In photography, the traditional place for women is in front of the lens. Whether we like to admit it or not, is by and large a male-dominated arena, where the looking is a masculine act, and the subject is feminine, playing the role of looked-at and admired mainly for their outward appearance. Photography, then, has been a mirror for conventional gender roles in western society. What is it like, then, to be a female photographer, to be a woman who has seized hold of an instrument of which she traditionally remains in front, and to use her eye to view the world, rather than use it to throw back a soft, muted glance into the receiving end of a male gaze? It may sound primitive to talk of the female photographer in such a way, but as the photographers of 30 UNDER 30 women will undoubtedly profess, resistance – or discrimination, even subtle – can be common even today. We will each have our own stories of how being a woman has hindered, or even unfairly aided, our pursuit of this profession. One might say that looking at the work of 30 female photographers is positive discrimination, and so it is, to the necessary extent where a focus is placed on the work of women, whether or not you view their work as intrinsically female or feminine – or simply human.
– Natalie Dybisz (Miss Aniela / 2010)
Artpil proudly announces the 2021 selection for its annual 30 Under 30 Women Photographers. Founded in 2010, 30 Under 30 Women Photographers has helped emerging, mid-career, as well as some accomplished women photographers to gain further exposure and participate in the collective among peers. With styles ranging from art photography to documentary, portraiture to street and fashion, the works have been overwhelmingly well received.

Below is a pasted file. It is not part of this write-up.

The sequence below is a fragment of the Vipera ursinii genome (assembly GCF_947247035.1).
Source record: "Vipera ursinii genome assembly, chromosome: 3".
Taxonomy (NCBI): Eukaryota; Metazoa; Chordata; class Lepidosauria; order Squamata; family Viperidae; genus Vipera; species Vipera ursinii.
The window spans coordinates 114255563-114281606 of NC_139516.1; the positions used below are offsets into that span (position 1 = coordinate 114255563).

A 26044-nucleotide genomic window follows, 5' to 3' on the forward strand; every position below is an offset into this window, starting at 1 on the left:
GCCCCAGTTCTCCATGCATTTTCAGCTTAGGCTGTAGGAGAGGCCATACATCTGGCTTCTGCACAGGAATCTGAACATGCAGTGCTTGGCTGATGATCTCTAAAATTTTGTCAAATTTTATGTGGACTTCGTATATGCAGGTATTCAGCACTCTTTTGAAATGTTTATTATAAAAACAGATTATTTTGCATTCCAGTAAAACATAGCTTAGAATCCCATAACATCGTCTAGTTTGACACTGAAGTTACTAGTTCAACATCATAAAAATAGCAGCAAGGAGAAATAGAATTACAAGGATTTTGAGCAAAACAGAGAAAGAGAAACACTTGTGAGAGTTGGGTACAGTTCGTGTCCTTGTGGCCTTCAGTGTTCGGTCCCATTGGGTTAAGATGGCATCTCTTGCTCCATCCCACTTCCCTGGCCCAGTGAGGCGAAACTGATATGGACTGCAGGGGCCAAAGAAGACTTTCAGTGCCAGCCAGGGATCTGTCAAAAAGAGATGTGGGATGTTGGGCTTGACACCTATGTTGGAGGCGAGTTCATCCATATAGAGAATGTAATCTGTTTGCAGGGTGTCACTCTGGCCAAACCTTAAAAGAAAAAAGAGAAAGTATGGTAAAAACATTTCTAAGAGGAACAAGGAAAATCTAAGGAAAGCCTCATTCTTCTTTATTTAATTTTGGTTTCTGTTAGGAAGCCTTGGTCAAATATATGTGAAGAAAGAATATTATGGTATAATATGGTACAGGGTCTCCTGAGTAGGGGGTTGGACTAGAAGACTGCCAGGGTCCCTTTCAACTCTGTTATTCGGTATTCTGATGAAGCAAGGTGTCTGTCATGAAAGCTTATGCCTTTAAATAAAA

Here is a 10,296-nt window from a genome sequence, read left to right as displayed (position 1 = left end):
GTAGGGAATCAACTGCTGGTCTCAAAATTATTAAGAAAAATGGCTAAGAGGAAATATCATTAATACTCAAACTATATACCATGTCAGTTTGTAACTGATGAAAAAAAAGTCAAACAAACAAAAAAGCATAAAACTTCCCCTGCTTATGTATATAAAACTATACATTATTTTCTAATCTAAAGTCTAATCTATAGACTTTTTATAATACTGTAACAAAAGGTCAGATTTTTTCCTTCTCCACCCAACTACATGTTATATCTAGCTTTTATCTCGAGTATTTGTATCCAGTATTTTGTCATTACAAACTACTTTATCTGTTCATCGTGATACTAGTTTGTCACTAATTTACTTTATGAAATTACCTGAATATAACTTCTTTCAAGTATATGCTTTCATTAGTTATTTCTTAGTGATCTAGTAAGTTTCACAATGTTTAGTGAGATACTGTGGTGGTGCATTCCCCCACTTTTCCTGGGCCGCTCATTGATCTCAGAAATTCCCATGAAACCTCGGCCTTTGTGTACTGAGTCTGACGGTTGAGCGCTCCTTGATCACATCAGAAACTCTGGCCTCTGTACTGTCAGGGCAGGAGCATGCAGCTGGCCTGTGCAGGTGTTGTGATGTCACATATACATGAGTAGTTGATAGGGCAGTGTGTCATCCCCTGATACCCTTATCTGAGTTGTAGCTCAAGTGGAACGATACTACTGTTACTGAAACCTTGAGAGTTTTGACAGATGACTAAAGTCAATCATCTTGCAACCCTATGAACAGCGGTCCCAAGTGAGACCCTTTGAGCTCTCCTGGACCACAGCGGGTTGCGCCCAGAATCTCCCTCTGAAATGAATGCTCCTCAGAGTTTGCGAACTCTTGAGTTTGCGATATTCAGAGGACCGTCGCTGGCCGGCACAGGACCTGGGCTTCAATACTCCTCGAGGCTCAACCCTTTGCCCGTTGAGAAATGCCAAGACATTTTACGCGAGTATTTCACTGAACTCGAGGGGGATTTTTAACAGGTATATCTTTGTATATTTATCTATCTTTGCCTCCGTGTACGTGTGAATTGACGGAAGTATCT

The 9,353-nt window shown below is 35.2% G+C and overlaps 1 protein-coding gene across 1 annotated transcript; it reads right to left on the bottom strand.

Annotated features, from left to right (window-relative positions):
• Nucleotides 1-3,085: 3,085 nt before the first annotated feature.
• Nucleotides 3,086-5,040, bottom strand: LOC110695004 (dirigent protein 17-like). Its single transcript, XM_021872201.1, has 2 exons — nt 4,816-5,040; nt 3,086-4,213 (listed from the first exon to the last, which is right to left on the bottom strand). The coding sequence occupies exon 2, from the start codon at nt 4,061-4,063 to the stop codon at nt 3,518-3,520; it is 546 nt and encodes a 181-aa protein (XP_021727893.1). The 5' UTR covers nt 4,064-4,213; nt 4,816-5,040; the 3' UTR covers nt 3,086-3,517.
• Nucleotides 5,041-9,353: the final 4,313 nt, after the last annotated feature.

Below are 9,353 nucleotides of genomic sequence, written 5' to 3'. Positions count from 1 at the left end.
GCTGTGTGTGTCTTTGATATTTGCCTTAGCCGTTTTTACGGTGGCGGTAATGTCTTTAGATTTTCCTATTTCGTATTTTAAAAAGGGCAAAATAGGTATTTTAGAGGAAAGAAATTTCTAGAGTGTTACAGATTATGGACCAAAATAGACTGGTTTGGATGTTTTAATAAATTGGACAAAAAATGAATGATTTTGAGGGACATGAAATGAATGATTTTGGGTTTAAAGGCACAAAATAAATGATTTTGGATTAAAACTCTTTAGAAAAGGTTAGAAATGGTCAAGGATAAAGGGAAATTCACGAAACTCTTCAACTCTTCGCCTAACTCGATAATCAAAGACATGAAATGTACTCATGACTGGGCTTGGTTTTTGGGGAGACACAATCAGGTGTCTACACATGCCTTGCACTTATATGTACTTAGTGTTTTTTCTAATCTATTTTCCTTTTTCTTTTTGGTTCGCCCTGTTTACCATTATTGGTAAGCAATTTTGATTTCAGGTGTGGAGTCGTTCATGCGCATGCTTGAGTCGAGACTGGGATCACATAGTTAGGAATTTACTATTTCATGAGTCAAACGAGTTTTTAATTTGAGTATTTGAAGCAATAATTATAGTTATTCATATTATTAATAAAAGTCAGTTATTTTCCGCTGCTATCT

Previous groups have exhibited in Rome in collaboration with CultRise and Dude Magazine, and in Paris and Lille in partnership with Maison Photo at Maison de la Photographie and Galerie Claude Samuel. Given the current situation with the global pandemic and the impact it has had on artists and the art industry as a whole, last year’s group 2020 gave occasion to launch Artpil’s online viewing room. This year promises further exposure and an expanded audience for the 2021 group.
Brooklynn T. Kascel
Feline De Coninck
Laura Sala Hojman
Maria Cristina Fernandez
Nika De Carlo
Silvia De Giorgi
Among the growing list of photographers in the collective, many have come from or have gone on to join agencies such as Magnum or Hans Lucas, and organizations like ICP / International Center of Photography. Many are winners of LensCulture and World Press Photo awards with representation in festivals such as Les Rencontres d’Arles, Circulation(s), and Voies Off. Publications include Aperture, The New York Times, and Photo Vogue, and several of the photographers have continued to contribute their series to Artpil, including Benedetta Ristori (2017) Being Human; Julie Hascoët (2017) Mexican Journal; Sarah Blesener (2018) Toy Soldiers; Ekaterina Anchevskaya (2018) Forgiving and I Remember Nothing; and Laure d’Utruy (2017) with Tempohome and The Royal Road: In Transformation.
Klavdia Balampanidou | Mirela Balea | Ofir Berman | Claudia Bigongiari | Emma Brown | Bianca Burgo | Tamuna Chkareuli | Benhei Dai | Estella Dandyk | Nika De Carlo | Feline De Coninck | Silvia De Giorgi | Maria Cristina Fernandez | Anouk Flesch | Lucile Gourdon | Marcella Green | Karla Guerrero | Olivia Haudry | Laura Sala Hojman | Brooklynn T. Kascel | Greta Lorimer | Leila Macaire | Alina Moise | Morgane Moussé | Anastasiya Novikova | Juliette Pavy | Amaal Said | Liza Shchegolkova | Elene Shengelia | Nicole Tsatsou